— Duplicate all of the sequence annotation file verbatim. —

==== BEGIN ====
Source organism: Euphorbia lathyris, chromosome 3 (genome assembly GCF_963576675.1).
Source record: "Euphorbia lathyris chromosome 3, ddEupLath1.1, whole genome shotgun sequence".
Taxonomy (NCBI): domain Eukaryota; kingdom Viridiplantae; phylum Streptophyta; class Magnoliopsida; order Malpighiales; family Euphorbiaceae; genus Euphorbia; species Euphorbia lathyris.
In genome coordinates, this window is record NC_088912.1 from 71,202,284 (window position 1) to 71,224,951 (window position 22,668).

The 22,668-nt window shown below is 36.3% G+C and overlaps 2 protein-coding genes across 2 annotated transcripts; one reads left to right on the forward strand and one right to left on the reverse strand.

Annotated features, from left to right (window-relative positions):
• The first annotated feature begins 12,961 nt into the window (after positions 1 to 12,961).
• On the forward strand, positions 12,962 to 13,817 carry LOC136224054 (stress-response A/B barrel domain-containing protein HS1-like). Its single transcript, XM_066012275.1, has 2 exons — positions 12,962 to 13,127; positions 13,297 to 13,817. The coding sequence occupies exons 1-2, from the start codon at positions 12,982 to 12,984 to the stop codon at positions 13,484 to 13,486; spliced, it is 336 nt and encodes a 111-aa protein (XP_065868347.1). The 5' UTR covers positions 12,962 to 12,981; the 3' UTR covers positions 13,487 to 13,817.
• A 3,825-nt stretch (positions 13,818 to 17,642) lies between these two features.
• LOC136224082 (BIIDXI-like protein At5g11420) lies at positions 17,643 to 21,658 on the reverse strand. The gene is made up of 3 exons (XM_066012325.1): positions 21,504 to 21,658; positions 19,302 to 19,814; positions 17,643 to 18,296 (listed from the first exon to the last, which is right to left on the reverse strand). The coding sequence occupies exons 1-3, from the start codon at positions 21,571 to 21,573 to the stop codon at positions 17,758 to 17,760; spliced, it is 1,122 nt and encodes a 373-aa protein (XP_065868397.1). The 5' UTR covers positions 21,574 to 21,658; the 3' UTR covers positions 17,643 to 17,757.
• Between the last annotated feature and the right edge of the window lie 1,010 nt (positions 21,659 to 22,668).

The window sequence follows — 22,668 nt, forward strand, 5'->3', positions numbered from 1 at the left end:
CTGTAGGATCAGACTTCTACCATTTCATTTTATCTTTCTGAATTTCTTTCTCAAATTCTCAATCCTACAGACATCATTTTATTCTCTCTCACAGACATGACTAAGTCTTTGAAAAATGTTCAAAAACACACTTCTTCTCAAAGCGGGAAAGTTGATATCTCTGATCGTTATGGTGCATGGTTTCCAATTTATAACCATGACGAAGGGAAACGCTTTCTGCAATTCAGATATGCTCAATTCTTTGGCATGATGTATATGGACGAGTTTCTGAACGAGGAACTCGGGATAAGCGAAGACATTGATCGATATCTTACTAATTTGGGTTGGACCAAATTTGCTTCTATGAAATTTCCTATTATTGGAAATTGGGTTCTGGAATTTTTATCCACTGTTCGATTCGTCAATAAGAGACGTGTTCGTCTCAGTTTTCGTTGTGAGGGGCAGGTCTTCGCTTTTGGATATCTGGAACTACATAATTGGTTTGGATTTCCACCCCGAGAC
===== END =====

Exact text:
Source organism: Euphorbia lathyris, chromosome 3 (genome assembly GCF_963576675.1).
Source record: "Euphorbia lathyris chromosome 3, ddEupLath1.1, whole genome shotgun sequence".
Taxonomy (NCBI): domain Eukaryota; kingdom Viridiplantae; phylum Streptophyta; class Magnoliopsida; order Malpighiales; family Euphorbiaceae; genus Euphorbia; species Euphorbia lathyris.
In genome coordinates, this window is record NC_088912.1 from 71,202,284 (window position 1) to 71,224,951 (window position 22,668).

The 22,668-nt window shown below is 36.3% G+C and overlaps 2 protein-coding genes across 2 annotated transcripts; one reads left to right on the forward strand and one right to left on the reverse strand.

Annotated features, from left to right (window-relative positions):
• The first annotated feature begins 12,961 nt into the window (after positions 1 to 12,961).
• On the forward strand, positions 12,962 to 13,817 carry LOC136224054 (stress-response A/B barrel domain-containing protein HS1-like). Its single transcript, XM_066012275.1, has 2 exons — positions 12,962 to 13,127; positions 13,297 to 13,817. The coding sequence occupies exons 1-2, from the start codon at positions 12,982 to 12,984 to the stop codon at positions 13,484 to 13,486; spliced, it is 336 nt and encodes a 111-aa protein (XP_065868347.1). The 5' UTR covers positions 12,962 to 12,981; the 3' UTR covers positions 13,487 to 13,817.
• A 3,825-nt stretch (positions 13,818 to 17,642) lies between these two features.
• LOC136224082 (BIIDXI-like protein At5g11420) lies at positions 17,643 to 21,658 on the reverse strand. The gene is made up of 3 exons (XM_066012325.1): positions 21,504 to 21,658; positions 19,302 to 19,814; positions 17,643 to 18,296 (listed from the first exon to the last, which is right to left on the reverse strand). The coding sequence occupies exons 1-3, from the start codon at positions 21,571 to 21,573 to the stop codon at positions 17,758 to 17,760; spliced, it is 1,122 nt and encodes a 373-aa protein (XP_065868397.1). The 5' UTR covers positions 21,574 to 21,658; the 3' UTR covers positions 17,643 to 17,757.
• Between the last annotated feature and the right edge of the window lie 1,010 nt (positions 21,659 to 22,668).

The window sequence follows — 22,668 nt, forward strand, 5'->3', positions numbered from 1 at the left end:
CTGTAGGATCAGACTTCTACCATTTCATTTTATCTTTCTGAATTTCTTTCTCAAATTCTCAATCCTACAGACATCATTTTATTCTCTCTCACAGACATGACTAAGTCTTTGAAAAATGTTCAAAAACACACTTCTTCTCAAAGCGGGAAAGTTGATATCTCTGATCGTTATGGTGCATGGTTTCCAATTTATAACCATGACGAAGGGAAACGCTTTCTGCAATTCAGATATGCTCAATTCTTTGGCATGATGTATATGGACGAGTTTCTGAACGAGGAACTCGGGATAAGCGAAGACATTGATCGATATCTTACTAATTTGGGTTGGACCAAATTTGCTTCTATGAAATTTCCTATTATTGGAAATTGGGTTCTGGAATTTTTATCCACTGTTCGATTCGTCAATAAGAGACGTGTTCGTCTCAGTTTTCGTTGTGAGGGGCAGGTCTTCGCTTTTGGATATCTGGAACTACATAATTGGTTTGGATTTCCACCCCGAGAC